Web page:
The US under Donald Trump not only has been isolated internationally, but has also seen the creation of an ‘internal resistance’ within Washington that seeks to have Trump’s decisions revoked when he is out of office, a situation Iran can count on.
In fact, the combination of international isolation and internal resistance in Washington, which has led to a weak US government under Trump, has also created a situation with achievable potential for Iran diplomacy apparatus.
The international isolation of Trump administration was once again on display during the recent United Nations General Assembly and Security Council meeting where the US that had the Council rotating presidency, calls a session on Iran and then cancels it and then again puts Iran on agenda under another title only to further witness its international isolation, he said.
This is while the US once could rally international support for its resolutions against Iran under Chapter VII of the UN Charter.
Several rounds of sanctions had been imposed on Iran under Chapter VII before the nuclear deal was concluded – which deals with sanctions and authorization of military force – because of its nuclear program. Those international sanctions were lifted in 2015 by a multilateral nuclear deal reached in 2015, which the US, despite dismay from allies, abandoned in May.
Besides this international isolation, the Iranian public and political officials need to also pay attention to a resistance in the US, whether knowingly or out of pragmatism, which has taken shape against Trump’s foreign policy.
There are numerous signs indicating that such a resistance exist, an example of which is the many books and articles written, by both incumbent and former US officials, against Trump’s foreign policy.
A will to revoke Trump’s decisions
The most manifest sign of such resistance is, however, a will inside deep levels of US foreign policy apparatus to revoke the decisions made by the Trump administration.
In other words, if you carefully look at how the US left international agreements, including JCPOA, you see that in most cases this exit has been engineered so as it would be possible for Washington to return to them after the end of Trump’s administration.
JCPOA is the official name of the Iran nuclear deal; the Joint Comprehensive Plan of Action.
Paris Agreement on climate change and North American Free Trade Agreement (NAFTA) are the other two examples that show how the ‘engineered exit’ leaves the door open for US return to the accords.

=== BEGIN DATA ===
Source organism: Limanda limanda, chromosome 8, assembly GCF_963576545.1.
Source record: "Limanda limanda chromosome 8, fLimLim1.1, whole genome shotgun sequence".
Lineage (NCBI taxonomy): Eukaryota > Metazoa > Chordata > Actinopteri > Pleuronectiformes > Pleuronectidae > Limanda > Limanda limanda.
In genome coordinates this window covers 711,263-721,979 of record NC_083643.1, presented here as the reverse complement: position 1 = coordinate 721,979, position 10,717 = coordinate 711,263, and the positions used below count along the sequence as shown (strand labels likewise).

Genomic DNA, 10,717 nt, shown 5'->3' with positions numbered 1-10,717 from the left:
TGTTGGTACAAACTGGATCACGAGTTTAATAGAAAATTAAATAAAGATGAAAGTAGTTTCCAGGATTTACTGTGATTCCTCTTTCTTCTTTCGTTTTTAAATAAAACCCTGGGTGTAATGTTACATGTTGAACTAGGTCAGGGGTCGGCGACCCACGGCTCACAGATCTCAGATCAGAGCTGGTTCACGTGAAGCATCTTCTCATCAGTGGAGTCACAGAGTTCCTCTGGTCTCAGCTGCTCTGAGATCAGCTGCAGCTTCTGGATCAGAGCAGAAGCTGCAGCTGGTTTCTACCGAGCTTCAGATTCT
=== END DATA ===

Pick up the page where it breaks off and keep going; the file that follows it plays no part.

Although Trump repeatedly says that he has left Paris Agreement, the truth is that this exit has been done through a ‘statement’ that expresses the US ‘intention’ to leave the agreement.”
In case the US wants to legally operationalize its exit, it can only do so after 2020, that is after a new presidential election in the US.
In the case of NAFTA, Trump’s claim of ‘exit’ is different from the ‘legal’ truth”, i.e. the US president has actually ‘suspended’ – and not abandoned – the deal.
A careful examination of US leaving of JCPOA demonstrates that the decision-making behind the US foreign policy has made sure not to do anything that would see the collapse of the nuclear agreement.
The US foreign policy apparatus has exercised this caution not to resort to ‘trigger mechanism’ (or sanctions snapback mechanism) and revive the UN resolutions – something which would have demolished the agreement.
The US has been satisfied with ‘resigning’ from JCPOA, which means here again – maybe to the disagreement of Trump and his hardliners – the US foreign policy apparatus has kept the ‘way back’ to the deal possible.
There seems to be a pragmatist will inside US political system that does not want the ideological team around Trump to lead the nation towards ‘absolute unilateralism’.
The question remains how Iran can use this situation to advance its national interest.
What tactics or approach can the Iranian government adopt to get best out of the US government international isolation and the pressure and resistance against it from within the internal structure?”
*Reza Nasri is an international law expert from Geneva’s Graduate Institute of International and Development Studies.